Book review: Pashu
Ancient Hindu mythological stories believe that Brahma, the creator, had a son called Kashyapa, whose many wives gave birth to different types of animals or pashu
Ancient Hindu mythological stories believe that Brahma, the creator, had a son called Kashyapa, whose many wives gave birth to different types of animals or pashu. Devdutt Pattanaik is back! This time it’s a children’s book titled Pashu, which introduces children to the key role that animals played in human lives, tracing their relevance in the Puranas, Ramayana, Mahabharata as well as stories that are a part of oral tradition and folklore. He retells these animal tales, with over 75 detailed and illustrated anecdotes.
Pashu, Devdutt Pattanaik, Penguin India, Rs 299. Available at leading bookstores.
The book begins with how various animals were born. It is popularly believed that animals had a common father, Kashyapa, but different mothers. Timi gave birth to animals who swim, Vinata gave birth to animals who fly, Kadru gave birth to animals who crawl, Surabhi gave birth to animals with hooves, Sarama gave birth to animals with paws, and Surasa gave birth to animals who defy classification. The author also explores other theories like, the animals could have been born from the various asanas and poses that Shiva, the great yogi, practiced or in the memory of the various avatars that Vishnu took when he descended on earth.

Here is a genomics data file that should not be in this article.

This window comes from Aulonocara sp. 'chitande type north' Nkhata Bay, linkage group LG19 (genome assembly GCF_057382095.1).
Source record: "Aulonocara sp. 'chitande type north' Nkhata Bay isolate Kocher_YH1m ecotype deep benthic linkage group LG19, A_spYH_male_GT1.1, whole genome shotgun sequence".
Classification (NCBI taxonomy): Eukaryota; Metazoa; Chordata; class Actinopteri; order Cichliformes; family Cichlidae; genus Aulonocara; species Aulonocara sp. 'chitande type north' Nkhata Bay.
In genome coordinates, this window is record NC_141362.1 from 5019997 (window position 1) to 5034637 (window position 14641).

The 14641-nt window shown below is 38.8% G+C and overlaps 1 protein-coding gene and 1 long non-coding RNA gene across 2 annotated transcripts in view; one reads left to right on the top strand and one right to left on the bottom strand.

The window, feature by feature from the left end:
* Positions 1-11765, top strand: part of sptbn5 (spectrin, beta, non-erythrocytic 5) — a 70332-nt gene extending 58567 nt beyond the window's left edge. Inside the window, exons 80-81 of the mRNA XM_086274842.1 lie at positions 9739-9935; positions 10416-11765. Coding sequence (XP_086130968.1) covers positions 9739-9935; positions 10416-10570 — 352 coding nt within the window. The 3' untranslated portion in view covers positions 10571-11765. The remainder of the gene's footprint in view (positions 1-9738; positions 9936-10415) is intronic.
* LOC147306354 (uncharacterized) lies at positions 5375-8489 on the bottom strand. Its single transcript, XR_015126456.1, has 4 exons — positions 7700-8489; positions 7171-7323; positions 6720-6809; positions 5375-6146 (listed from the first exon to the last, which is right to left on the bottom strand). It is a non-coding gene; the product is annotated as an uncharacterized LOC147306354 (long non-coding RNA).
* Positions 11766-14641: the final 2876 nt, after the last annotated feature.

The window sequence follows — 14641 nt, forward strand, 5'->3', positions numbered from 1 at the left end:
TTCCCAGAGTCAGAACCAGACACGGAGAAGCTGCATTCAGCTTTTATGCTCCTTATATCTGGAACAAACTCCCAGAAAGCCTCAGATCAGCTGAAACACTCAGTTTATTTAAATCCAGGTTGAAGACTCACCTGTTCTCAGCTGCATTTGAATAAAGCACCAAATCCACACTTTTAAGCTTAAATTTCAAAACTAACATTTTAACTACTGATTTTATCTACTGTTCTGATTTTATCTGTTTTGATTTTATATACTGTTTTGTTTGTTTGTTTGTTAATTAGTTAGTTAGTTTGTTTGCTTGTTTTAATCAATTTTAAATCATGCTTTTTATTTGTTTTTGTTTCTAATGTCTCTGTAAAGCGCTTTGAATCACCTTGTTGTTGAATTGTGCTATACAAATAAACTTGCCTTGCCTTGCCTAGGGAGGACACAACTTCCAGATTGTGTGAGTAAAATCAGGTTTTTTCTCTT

Pattanaik doesn’t impose a point of view. He constantly challenges readers to question the actions of the characters and draw their own conclusions, always offering more than one point of view. For example, one of the stories in the title’s last section is about Krishna and Balaram who would defend their village from demons, sent in the form of various animals, by Krishna’s uncle Kamsa. In this story the author points out that since Krishna and Balaram are considered God’s incarnations on earth, he wonders why they killed animals.
He then goes on to give two possible explanations for the same. First, that it could be a way to tell man that when one creates a human dwelling, domestication of animals and killing of wild beasts will happen. One must not feel bad about it and not overdo it, at the same time. The second could be that these stories need to be taken symbolically.
Krishna and Balaram are killing our inner beasts that make us believe that might is right. The book is full of logical reasons to mythical tales and could be an engaging way to introduce kids or anyone who is uninitiated to the world of these fascinating creatures in Indian mythology.